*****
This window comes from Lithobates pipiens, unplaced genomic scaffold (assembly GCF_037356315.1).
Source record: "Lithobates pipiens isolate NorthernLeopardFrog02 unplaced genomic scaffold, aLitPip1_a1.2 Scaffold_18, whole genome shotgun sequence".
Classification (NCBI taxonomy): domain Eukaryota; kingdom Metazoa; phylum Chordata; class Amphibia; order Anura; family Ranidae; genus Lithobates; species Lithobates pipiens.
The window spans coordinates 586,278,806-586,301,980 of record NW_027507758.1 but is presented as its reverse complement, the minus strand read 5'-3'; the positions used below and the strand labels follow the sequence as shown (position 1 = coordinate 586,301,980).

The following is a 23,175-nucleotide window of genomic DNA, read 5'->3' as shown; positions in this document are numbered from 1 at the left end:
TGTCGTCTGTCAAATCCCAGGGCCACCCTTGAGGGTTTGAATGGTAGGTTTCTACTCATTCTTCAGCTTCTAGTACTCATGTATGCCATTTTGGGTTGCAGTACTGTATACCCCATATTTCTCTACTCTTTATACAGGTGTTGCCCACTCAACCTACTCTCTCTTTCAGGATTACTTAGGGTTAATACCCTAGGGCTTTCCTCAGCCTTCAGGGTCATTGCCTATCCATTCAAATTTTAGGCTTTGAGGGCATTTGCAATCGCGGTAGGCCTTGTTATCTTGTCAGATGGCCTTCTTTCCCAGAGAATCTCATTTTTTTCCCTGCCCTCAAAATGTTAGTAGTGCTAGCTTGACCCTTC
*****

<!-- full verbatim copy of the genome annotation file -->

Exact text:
This window comes from Lithobates pipiens, unplaced genomic scaffold (assembly GCF_037356315.1).
Source record: "Lithobates pipiens isolate NorthernLeopardFrog02 unplaced genomic scaffold, aLitPip1_a1.2 Scaffold_18, whole genome shotgun sequence".
Classification (NCBI taxonomy): domain Eukaryota; kingdom Metazoa; phylum Chordata; class Amphibia; order Anura; family Ranidae; genus Lithobates; species Lithobates pipiens.
The window spans coordinates 586,278,806-586,301,980 of record NW_027507758.1 but is presented as its reverse complement, the minus strand read 5'-3'; the positions used below and the strand labels follow the sequence as shown (position 1 = coordinate 586,301,980).

The following is a 23,175-nucleotide window of genomic DNA, read 5'->3' as shown; positions in this document are numbered from 1 at the left end:
TGTCGTCTGTCAAATCCCAGGGCCACCCTTGAGGGTTTGAATGGTAGGTTTCTACTCATTCTTCAGCTTCTAGTACTCATGTATGCCATTTTGGGTTGCAGTACTGTATACCCCATATTTCTCTACTCTTTATACAGGTGTTGCCCACTCAACCTACTCTCTCTTTCAGGATTACTTAGGGTTAATACCCTAGGGCTTTCCTCAGCCTTCAGGGTCATTGCCTATCCATTCAAATTTTAGGCTTTGAGGGCATTTGCAATCGCGGTAGGCCTTGTTATCTTGTCAGATGGCCTTCTTTCCCAGAGAATCTCATTTTTTTCCCTGCCCTCAAAATGTTAGTAGTGCTAGCTTGACCCTTC